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eISSN: 2471-1381

Liver Research, Disorders & Therapy

Research Article Volume 4 Issue 4

Hepatic trauma treatment in a general hospital: analysis of 5.5 years

Guillermo Padron Arredondo

General Surgeon, Playa Del Carmen General Hospital, Mexico

Correspondence: Guillermo Padron Arredondo, Surgery Service of the Playa Del Carmen General Hospital Av. Constituyentes s/n c/Av. 135 Colonia Ejido, Playa del Carmen, Quintana Roo, Mexico

Received: September 10, 2018 | Published: November 21, 2018

Citation: Arredondo GP. Hepatic trauma treatment in a general hospital: analysis of 5.5 years. J Liver Res Disord Ther. 2018;4(4):171-174 DOI: 10.15406/jlrdt.2018.04.00122

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Introduction: Liver damage occurs in 20% of closed abdominal traumas but damage of the liver alone without involving other organs occurs only in 10%.

Material and method: A retrospective, observational and cross-sectional study was conducted over a period of 5.5 years (2013-2018) in a general hospital where all patients admitted to shock or emergency services with a diagnosis of abdominal trauma were included, there were no exclusion criteria.

Results: We treated 12 patients with abdominal trauma and liver damage, ten of the male sex and two of the female sex; nine stable patients and three patients with shock status; nine cases for open abdominal trauma and three for closed trauma; eight with abdominal trauma and four with abdominal-thoracic trauma; seven caused by a knife, three cases by automobile accidents, one case by firearm and one case by fall; two cases with admission to the Intensive Care Unit. Six cases were classified as Grade I liver injury and six with Grade III.

Discussion: There are two ways to approach these patients, anatomical resection and non-anatomical resection and approximately 80 to 90% are not candidates for surgery. The packaging is the best option in our environment because it favors the containment of the hemorrhage which would allow the patient to be transferred to a hospital with greater resources. We use raffia in injuries Grades I and II and the packing in Grades III and IV due to not having the resource of embolization.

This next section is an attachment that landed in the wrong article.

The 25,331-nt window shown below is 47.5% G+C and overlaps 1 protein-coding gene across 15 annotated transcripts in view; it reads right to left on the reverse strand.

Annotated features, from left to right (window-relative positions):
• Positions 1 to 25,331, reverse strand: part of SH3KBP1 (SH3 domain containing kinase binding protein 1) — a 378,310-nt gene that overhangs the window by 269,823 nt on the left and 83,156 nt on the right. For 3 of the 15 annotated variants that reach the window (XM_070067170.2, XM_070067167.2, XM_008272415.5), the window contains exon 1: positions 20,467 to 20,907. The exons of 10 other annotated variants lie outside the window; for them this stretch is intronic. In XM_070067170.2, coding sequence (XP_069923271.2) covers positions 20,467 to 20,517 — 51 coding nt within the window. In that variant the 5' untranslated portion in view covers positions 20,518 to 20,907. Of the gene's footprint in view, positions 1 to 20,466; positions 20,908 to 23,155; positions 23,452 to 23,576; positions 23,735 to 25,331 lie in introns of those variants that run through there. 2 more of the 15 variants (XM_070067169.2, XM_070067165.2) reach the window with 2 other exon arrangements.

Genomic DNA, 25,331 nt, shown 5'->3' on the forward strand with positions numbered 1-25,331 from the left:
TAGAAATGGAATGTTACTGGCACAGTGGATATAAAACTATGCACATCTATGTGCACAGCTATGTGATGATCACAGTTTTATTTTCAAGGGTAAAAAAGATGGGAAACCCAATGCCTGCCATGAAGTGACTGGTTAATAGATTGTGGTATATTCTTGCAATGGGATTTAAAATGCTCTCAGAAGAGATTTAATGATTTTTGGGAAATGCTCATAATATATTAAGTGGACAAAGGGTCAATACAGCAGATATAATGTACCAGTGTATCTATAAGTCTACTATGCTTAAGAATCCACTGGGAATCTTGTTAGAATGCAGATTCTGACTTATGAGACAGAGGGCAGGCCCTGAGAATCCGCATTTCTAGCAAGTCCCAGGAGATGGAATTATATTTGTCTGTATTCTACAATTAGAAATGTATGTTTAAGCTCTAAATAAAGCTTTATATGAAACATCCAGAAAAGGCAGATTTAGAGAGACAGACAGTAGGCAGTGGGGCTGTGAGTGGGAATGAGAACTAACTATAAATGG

Keywords: Liver, blunt trauma, stab trauma, non-operative management, hemostatics, thrombin, tissue adhesives, embolization, contrast-enhanced ultrasound, package


In 1812 Larrey surgeon Napoleon Bonaparte claimed that the lacerations of the liver if communicated with the abdominal cavity, were fatal and that the escape of bile into the abdomen was equally fatal.1 The liver, due to its anatomical position and its fixations, is a low elastic organ, which favors that it can be injured in different ways in such a way that Hitzrot JM,2 collected 10 cases of liver injury since January 1908 with nine cases operated on and of these two died, the other case was detected postmortem in autopsy in an undiagnosed case. One case was a subcapsular hematoma, a giant hemorrhagic cyst and the other eight cases were various hepatic lacerations. Liver damage occurs in 20% of closed abdominal traumas but damage of the liver alone without involving other organs occurs only in 10%. Lately there has been a change in the approach in this type of injuries due to more accurate imaging studies and as a result of this we try to handle cases conservatively.3 This is because the classification of liver injuries is based on computed tomography, which allows a selection of the patient that could be handled in this way, however, do not forget that the main requirement to decide to operate or not to operate is stability hemodynamics of the patient and that does not require laparotomy due to other causes.4,5 Laugesen NG,6 in their study in the pediatric population have found that ultrasound with contrast medium (CEUS) has a comparable utility with CT and MRI with a specificity of 98% to identify liver lesions and a predictive value negative 100% in addition to avoiding exposure to radiation at this age.